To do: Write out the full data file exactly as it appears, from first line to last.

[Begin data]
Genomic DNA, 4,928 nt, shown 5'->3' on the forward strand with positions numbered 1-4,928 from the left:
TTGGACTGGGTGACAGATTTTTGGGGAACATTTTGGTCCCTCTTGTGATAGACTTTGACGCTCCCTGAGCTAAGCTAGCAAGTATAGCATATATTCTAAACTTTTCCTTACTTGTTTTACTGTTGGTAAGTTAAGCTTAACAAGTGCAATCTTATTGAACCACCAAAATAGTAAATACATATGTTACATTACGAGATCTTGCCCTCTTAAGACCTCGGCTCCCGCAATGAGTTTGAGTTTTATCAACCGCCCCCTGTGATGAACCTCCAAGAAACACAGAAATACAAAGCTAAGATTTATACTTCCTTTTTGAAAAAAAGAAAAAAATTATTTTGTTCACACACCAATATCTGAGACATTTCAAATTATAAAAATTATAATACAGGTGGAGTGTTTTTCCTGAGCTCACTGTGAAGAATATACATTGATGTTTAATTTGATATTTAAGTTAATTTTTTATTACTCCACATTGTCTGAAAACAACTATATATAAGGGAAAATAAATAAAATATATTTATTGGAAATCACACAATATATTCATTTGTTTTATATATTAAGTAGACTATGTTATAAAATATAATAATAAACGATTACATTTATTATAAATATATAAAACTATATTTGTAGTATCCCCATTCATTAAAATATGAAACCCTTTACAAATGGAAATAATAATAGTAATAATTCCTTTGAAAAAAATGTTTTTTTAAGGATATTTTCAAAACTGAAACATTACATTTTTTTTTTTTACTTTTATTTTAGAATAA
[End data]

Genomic DNA, 4,928 nt, shown 5'->3' on the forward strand with positions numbered 1-4,928 from the left:
TTGGACTGGGTGACAGATTTTTGGGGAACATTTTGGTCCCTCTTGTGATAGACTTTGACGCTCCCTGAGCTAAGCTAGCAAGTATAGCATATATTCTAAACTTTTCCTTACTTGTTTTACTGTTGGTAAGTTAAGCTTAACAAGTGCAATCTTATTGAACCACCAAAATAGTAAATACATATGTTACATTACGAGATCTTGCCCTCTTAAGACCTCGGCTCCCGCAATGAGTTTGAGTTTTATCAACCGCCCCCTGTGATGAACCTCCAAGAAACACAGAAATACAAAGCTAAGATTTATACTTCCTTTTTGAAAAAAAGAAAAAAATTATTTTGTTCACACACCAATATCTGAGACATTTCAAATTATAAAAATTATAATACAGGTGGAGTGTTTTTCCTGAGCTCACTGTGAAGAATATACATTGATGTTTAATTTGATATTTAAGTTAATTTTTTATTACTCCACATTGTCTGAAAACAACTATATATAAGGGAAAATAAATAAAATATATTTATTGGAAATCACACAATATATTCATTTGTTTTATATATTAAGTAGACTATGTTATAAAATATAATAATAAACGATTACATTTATTATAAATATATAAAACTATATTTGTAGTATCCCCATTCATTAAAATATGAAACCCTTTACAAATGGAAATAATAATAGTAATAATTCCTTTGAAAAAAATGTTTTTTTAAGGATATTTTCAAAACTGAAACATTACATTTTTTTTTTTTACTTTTATTTTAGAATAA